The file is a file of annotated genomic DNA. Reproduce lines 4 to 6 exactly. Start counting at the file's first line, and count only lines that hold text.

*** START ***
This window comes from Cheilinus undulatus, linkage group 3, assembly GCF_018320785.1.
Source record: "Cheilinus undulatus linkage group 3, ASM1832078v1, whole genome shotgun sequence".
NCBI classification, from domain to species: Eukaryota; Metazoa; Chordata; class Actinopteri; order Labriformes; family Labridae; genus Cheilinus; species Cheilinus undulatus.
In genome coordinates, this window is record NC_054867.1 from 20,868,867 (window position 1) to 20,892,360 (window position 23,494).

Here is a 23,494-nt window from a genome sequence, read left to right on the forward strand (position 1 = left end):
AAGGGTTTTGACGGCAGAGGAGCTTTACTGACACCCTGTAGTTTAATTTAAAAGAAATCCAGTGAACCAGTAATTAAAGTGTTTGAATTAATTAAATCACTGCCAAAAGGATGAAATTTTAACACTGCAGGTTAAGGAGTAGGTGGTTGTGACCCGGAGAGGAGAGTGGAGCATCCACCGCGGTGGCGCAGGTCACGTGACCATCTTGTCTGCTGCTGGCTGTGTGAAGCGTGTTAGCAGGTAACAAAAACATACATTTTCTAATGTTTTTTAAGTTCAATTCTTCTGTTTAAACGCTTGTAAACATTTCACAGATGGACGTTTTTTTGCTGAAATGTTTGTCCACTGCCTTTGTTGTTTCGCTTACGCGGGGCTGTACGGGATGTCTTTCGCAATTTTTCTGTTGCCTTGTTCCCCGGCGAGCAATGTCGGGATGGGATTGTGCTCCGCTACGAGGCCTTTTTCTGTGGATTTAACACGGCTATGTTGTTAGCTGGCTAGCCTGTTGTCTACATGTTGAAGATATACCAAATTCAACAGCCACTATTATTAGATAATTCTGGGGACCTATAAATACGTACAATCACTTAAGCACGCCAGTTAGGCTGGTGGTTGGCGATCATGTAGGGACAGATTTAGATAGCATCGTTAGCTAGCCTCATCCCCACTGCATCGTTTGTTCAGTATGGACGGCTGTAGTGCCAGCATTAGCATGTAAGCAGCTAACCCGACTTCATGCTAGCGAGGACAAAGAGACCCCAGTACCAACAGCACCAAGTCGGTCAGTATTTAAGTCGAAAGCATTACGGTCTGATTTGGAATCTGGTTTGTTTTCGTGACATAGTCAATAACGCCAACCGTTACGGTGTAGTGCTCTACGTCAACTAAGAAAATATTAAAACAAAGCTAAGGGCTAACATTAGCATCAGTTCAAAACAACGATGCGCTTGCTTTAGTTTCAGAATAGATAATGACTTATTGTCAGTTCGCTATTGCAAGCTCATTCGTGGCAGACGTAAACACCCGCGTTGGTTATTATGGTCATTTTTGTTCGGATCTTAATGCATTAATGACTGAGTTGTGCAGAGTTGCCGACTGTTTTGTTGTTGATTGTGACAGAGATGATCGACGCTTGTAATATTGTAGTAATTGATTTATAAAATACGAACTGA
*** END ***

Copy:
In genome coordinates, this window is record NC_054867.1 from 20,868,867 (window position 1) to 20,892,360 (window position 23,494).

Here is a 23,494-nt window from a genome sequence, read left to right on the forward strand (position 1 = left end):
AAGGGTTTTGACGGCAGAGGAGCTTTACTGACACCCTGTAGTTTAATTTAAAAGAAATCCAGTGAACCAGTAATTAAAGTGTTTGAATTAATTAAATCACTGCCAAAAGGATGAAATTTTAACACTGCAGGTTAAGGAGTAGGTGGTTGTGACCCGGAGAGGAGAGTGGAGCATCCACCGCGGTGGCGCAGGTCACGTGACCATCTTGTCTGCTGCTGGCTGTGTGAAGCGTGTTAGCAGGTAACAAAAACATACATTTTCTAATGTTTTTTAAGTTCAATTCTTCTGTTTAAACGCTTGTAAACATTTCACAGATGGACGTTTTTTTGCTGAAATGTTTGTCCACTGCCTTTGTTGTTTCGCTTACGCGGGGCTGTACGGGATGTCTTTCGCAATTTTTCTGTTGCCTTGTTCCCCGGCGAGCAATGTCGGGATGGGATTGTGCTCCGCTACGAGGCCTTTTTCTGTGGATTTAACACGGCTATGTTGTTAGCTGGCTAGCCTGTTGTCTACATGTTGAAGATATACCAAATTCAACAGCCACTATTATTAGATAATTCTGGGGACCTATAAATACGTACAATCACTTAAGCACGCCAGTTAGGCTGGTGGTTGGCGATCATGTAGGGACAGATTTAGATAGCATCGTTAGCTAGCCTCATCCCCACTGCATCGTTTGTTCAGTATGGACGGCTGTAGTGCCAGCATTAGCATGTAAGCAGCTAACCCGACTTCATGCTAGCGAGGACAAAGAGACCCCAGTACCAACAGCACCAAGTCGGTCAGTATTTAAGTCGAAAGCATTACGGTCTGATTTGGAATCTGGTTTGTTTTCGTGACATAGTCAATAACGCCAACCGTTACGGTGTAGTGCTCTACGTCAACTAAGAAAATATTAAAACAAAGCTAAGGGCTAACATTAGCATCAGTTCAAAACAACGATGCGCTTGCTTTAGTTTCAGAATAGATAATGACTTATTGTCAGTTCGCTATTGCAAGCTCATTCGTGGCAGACGTAAACACCCGCGTTGGTTATTATGGTCATTTTTGTTCGGATCTTAATGCATTAATGACTGAGTTGTGCAGAGTTGCCGACTGTTTTGTTGTTGATTGTGACAGAGATGATCGACGCTTGTAATATTGTAGTAATTGATTTATAAAATACGAACTGA